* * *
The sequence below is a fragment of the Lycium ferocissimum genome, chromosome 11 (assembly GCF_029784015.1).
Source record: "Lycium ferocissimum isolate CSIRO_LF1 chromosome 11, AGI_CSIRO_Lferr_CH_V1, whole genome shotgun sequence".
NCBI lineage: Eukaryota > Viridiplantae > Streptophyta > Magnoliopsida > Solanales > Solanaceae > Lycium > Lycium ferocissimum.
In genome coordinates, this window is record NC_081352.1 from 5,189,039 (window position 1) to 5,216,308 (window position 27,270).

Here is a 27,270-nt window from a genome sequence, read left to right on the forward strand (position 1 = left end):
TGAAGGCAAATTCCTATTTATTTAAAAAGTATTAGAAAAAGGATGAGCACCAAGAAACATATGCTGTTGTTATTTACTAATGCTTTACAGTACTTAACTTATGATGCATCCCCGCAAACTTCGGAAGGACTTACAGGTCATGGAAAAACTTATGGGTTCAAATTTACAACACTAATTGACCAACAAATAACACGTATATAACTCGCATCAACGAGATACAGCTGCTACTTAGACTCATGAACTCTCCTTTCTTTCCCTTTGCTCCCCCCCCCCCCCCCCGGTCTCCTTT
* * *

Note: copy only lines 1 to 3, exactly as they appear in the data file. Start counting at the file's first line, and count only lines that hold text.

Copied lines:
The sequence below is a fragment of the Lycium ferocissimum genome, chromosome 11 (assembly GCF_029784015.1).
Source record: "Lycium ferocissimum isolate CSIRO_LF1 chromosome 11, AGI_CSIRO_Lferr_CH_V1, whole genome shotgun sequence".
NCBI lineage: Eukaryota > Viridiplantae > Streptophyta > Magnoliopsida > Solanales > Solanaceae > Lycium > Lycium ferocissimum.